Companies invest in peace drive ahead of polls


Safarilink Aviation sales and marketing executive Harriet Mwalagho (left) and Kobo Safaris general manager Stephen Mwasio during launch of the campaign. Photo/Diana Ngila

An increasing number of companies are putting their resources in peace campaigns as Kenya prepares for historic elections next week.

The peace drive by both small and large companies seeks to counter negative political messages and electoral violence-related losses that left businesses with a bill of Sh10 billion five years ago.

While many are hopeful the elections will be peaceful, the private sector players are not taking any chances. Paint firms, construction companies and flower growers have joined the growing list of investors shifting their publicity budgets to focus on peace campaigns.

“Our aim is to foster harmony among Kenyans,” says Crown Paints Kenya CEO Rakesh Rao. The company launched its peace drive in Kibera slums last month and its message is on billboards in many areas.

Just like Basco Paints is using its Dura Coat brand to spread peace, Crown Paints shows how its various colours of paints blend easily to urge unity among Kenya’s 42 tribes.

At the PG Bison’s offices, a supplier of interior building materials based in Nairobi’s Industrial area, workers have collected over 4,000 commitment signatures of people vowing to keep peace during and after elections.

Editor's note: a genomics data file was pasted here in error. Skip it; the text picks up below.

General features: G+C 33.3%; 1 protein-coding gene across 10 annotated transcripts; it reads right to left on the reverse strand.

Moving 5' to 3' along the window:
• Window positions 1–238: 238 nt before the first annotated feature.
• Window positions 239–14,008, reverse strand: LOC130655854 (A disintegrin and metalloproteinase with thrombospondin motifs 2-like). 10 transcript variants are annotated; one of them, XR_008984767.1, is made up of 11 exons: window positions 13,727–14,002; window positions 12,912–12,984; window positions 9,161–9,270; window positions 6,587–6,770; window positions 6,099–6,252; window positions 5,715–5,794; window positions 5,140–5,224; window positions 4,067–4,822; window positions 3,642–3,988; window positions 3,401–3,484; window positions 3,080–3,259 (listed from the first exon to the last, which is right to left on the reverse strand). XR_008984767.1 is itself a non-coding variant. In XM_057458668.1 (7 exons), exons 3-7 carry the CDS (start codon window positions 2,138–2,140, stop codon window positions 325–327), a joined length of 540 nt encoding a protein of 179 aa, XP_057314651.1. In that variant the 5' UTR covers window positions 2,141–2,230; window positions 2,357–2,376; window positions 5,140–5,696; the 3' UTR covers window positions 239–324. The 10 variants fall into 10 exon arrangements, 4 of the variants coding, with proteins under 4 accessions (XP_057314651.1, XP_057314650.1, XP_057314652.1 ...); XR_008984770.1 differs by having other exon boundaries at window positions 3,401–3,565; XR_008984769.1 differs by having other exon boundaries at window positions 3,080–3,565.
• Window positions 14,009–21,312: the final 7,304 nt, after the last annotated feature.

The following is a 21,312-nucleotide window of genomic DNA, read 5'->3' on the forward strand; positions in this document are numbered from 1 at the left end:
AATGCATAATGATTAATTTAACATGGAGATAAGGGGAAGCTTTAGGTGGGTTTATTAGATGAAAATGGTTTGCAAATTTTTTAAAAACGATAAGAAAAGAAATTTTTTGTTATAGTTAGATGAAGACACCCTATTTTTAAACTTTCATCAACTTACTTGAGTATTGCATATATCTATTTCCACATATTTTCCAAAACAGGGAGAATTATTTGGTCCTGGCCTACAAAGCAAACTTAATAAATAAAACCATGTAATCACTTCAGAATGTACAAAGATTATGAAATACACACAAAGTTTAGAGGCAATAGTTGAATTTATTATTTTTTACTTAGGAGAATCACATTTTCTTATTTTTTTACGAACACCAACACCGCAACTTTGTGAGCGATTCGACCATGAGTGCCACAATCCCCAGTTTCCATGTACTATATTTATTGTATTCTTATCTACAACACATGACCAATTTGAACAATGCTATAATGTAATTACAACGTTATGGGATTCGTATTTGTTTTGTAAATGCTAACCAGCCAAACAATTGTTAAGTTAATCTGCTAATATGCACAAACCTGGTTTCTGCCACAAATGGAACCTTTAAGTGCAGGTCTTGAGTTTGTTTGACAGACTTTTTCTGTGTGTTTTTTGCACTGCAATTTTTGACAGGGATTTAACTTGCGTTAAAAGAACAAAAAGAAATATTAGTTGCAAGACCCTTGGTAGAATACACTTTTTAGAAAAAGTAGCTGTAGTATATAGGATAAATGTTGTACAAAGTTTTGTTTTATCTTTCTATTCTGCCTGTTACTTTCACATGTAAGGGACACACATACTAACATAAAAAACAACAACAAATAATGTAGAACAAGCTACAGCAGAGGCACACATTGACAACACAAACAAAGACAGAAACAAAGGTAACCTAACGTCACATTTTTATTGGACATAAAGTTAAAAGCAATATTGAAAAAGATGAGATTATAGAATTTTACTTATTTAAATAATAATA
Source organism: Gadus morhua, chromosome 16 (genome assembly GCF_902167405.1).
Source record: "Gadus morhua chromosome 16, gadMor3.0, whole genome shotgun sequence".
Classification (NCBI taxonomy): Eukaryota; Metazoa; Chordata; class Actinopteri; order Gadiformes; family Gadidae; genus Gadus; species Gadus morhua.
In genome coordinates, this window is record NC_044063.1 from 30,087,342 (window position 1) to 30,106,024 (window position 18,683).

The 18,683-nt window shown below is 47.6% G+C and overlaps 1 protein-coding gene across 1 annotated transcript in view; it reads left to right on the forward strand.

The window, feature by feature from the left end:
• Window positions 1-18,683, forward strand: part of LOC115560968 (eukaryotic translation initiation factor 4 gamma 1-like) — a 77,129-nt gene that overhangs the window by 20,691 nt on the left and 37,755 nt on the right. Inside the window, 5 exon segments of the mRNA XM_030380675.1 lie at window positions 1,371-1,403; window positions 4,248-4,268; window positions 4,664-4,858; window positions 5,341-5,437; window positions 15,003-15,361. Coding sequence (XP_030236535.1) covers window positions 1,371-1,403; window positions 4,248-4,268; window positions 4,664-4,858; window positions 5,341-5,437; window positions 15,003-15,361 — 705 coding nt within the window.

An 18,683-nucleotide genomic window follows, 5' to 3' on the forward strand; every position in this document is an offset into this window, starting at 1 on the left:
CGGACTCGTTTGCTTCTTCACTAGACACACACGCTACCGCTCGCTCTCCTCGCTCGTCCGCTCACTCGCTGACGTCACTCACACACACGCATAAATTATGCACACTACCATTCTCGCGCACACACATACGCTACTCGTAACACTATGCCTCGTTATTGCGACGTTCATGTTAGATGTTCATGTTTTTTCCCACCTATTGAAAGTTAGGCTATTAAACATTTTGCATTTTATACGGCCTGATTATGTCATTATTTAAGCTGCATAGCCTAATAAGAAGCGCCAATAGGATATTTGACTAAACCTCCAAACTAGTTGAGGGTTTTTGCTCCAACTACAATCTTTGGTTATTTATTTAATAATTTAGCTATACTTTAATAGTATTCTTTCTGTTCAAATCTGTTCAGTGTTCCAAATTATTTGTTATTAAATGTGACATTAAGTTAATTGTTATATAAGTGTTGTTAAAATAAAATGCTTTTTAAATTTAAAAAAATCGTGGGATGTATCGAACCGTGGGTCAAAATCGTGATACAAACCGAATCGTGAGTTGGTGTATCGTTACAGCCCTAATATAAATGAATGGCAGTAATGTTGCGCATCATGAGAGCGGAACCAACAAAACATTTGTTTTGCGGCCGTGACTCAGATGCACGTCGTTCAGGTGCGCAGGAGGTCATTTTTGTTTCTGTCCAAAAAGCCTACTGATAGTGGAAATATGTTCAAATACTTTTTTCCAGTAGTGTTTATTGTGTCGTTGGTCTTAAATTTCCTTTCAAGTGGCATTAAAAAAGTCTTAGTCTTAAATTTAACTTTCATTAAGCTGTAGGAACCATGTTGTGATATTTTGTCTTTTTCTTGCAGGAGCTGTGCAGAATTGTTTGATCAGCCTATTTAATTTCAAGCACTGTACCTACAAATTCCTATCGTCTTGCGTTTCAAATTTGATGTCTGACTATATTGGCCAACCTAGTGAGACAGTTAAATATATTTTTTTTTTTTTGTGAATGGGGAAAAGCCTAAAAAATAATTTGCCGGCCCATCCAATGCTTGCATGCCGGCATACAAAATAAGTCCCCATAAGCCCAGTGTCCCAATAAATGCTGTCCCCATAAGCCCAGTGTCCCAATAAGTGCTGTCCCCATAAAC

“This campaign calls the public to think as Kenyans first by weighing their words and taking actions that promote peace,” said managing director Hitesh Mediratta.

These campaigns join those already mounted by local media houses, big firms such as Safaricom as well as those sponsored by government bodies such as Independent Electoral and Boundary Commission, Special Programmes ministry and the National Cohesion and Integration Commission.

“Kenya belongs to all of us and PG Bison is excited to play a part in ensuring that there is peace. We hope other organisations and individuals will play their role as responsible citizens in ensuring that the 2013 elections are peaceful, ” said Mr Mediratta.

The Kenya Association of Manufacturers (KAM), an umbrella body for industrialists, estimates that the industry lost over Sh10 billion and more than 4,000 jobs in the 2008 post-election violence.

During that year, foreign direct investment also plummeted by almost 75 per cent from Sh63.4 billion ($729 million) to Sh15.9 billion ($183 million).

“A repeat of the same could bring the industry to its knees,” says KAM chief executive Betty Maina, adding that investors are holding their cards close to chest as they await the outcome of the March elections.

Officials in government are reassuring the country that the March 4 elections will end peacefully.

“There is a different environment now. Rift Valley was tense, now it is not, people are just discussing while five years ago there was violence,” Internal Security permanent secretary Mutea Iringo said.

Kenya has invited election observers from European Union, US and East African Community. The team appears to be reading from the same script as political campaigns enter homestretch.

“We have found the electoral campaign generally peaceful thus far, and the centre urges all Kenyans to commit themselves to non-violent participation in the electoral process,” election observers from US-based Carter Centre said in a statement.

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